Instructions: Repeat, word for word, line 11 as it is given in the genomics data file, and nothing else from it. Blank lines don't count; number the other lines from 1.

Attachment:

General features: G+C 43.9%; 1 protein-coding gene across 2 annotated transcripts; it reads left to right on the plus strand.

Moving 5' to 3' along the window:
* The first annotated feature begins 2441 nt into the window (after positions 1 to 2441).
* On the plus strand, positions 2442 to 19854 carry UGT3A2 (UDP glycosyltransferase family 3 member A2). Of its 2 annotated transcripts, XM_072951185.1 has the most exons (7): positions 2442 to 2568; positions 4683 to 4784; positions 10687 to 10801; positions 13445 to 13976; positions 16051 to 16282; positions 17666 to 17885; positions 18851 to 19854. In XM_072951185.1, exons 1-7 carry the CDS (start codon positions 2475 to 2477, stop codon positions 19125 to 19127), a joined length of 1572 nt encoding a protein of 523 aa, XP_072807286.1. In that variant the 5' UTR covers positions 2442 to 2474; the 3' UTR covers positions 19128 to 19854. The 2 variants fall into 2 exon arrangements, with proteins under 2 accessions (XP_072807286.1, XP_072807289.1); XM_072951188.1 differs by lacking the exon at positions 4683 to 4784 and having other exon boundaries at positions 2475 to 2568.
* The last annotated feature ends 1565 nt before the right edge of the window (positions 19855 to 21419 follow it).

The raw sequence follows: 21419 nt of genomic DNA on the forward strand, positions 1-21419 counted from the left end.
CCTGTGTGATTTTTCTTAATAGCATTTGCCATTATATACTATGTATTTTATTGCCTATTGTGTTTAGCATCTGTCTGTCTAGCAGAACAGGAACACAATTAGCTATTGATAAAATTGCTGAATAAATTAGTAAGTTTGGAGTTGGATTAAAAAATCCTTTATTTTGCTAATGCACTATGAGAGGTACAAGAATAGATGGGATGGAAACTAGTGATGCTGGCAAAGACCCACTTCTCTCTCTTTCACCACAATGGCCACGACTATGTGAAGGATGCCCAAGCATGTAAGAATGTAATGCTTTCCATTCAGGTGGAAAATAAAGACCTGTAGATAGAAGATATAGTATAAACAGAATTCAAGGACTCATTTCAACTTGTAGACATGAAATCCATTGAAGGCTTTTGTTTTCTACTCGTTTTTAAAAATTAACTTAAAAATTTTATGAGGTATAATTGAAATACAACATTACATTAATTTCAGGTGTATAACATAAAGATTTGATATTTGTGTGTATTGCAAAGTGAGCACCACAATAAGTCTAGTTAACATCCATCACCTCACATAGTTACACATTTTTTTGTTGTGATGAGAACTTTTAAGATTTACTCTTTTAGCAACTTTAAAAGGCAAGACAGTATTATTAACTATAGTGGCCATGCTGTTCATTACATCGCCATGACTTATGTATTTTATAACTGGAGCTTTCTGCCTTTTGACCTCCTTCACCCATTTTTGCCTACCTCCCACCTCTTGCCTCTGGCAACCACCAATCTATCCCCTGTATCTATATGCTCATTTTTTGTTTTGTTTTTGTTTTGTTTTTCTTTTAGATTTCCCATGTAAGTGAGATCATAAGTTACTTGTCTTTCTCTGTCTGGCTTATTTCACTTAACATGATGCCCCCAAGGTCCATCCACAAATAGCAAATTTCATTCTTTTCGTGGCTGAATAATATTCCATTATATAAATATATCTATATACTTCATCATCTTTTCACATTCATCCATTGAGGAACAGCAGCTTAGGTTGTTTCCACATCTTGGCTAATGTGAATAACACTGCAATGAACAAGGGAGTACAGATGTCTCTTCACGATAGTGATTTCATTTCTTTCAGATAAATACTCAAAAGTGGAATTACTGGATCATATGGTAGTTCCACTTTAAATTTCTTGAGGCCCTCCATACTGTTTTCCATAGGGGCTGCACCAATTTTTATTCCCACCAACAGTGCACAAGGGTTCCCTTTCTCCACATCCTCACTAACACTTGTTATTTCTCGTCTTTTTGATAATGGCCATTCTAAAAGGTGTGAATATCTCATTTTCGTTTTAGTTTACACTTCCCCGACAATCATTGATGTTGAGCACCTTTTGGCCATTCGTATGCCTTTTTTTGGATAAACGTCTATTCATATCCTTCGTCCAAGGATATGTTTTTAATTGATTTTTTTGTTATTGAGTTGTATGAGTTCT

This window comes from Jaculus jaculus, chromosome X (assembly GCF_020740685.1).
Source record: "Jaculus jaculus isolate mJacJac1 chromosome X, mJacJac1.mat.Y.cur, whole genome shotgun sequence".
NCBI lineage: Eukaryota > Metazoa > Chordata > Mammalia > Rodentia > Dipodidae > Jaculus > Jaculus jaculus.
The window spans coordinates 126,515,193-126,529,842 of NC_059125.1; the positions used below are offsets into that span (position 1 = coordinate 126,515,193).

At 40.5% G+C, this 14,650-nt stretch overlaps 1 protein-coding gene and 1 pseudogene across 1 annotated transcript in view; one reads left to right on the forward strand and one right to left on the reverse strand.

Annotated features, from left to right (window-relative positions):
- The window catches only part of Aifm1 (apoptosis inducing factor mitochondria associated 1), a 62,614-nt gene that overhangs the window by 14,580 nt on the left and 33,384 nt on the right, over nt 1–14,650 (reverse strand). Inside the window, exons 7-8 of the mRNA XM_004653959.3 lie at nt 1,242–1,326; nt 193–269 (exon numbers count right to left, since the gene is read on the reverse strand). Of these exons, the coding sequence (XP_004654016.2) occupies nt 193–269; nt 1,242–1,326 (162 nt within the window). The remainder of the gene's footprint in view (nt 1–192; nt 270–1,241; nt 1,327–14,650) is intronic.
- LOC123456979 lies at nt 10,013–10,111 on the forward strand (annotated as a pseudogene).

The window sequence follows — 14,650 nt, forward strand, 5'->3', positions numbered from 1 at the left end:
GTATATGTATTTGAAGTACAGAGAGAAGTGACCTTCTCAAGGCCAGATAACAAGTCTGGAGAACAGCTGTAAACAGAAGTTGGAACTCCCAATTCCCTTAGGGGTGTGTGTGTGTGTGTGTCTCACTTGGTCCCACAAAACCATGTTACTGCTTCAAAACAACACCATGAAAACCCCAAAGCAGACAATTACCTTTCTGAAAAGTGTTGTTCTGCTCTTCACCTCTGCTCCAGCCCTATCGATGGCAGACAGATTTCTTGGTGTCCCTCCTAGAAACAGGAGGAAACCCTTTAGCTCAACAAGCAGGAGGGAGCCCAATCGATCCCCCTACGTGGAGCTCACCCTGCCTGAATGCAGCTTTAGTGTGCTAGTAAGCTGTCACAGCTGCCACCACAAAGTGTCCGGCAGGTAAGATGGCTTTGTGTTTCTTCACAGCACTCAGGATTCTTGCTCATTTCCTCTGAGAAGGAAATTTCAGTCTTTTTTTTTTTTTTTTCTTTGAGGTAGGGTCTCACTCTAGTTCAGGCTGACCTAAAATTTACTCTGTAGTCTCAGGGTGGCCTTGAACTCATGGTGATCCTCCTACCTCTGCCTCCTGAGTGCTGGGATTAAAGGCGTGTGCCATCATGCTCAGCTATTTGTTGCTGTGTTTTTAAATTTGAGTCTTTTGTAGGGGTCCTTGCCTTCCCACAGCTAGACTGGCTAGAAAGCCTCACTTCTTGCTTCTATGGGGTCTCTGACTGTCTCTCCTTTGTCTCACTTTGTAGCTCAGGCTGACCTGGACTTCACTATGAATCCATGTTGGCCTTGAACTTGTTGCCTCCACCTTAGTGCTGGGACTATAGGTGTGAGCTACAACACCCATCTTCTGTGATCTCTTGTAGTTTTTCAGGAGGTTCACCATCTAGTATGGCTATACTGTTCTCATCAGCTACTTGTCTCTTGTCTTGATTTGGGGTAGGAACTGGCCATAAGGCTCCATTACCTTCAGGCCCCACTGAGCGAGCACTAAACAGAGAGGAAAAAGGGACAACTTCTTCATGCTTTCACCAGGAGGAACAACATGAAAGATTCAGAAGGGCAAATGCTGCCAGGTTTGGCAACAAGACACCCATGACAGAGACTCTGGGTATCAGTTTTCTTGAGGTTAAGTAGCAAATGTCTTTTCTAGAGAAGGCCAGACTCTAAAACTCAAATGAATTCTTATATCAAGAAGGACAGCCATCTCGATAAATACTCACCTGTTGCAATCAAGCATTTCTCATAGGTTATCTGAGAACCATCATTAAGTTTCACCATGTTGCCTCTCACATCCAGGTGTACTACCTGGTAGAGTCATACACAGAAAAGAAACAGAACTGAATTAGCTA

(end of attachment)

The window spans coordinates 126,515,193-126,529,842 of NC_059125.1; the positions used below are offsets into that span (position 1 = coordinate 126,515,193).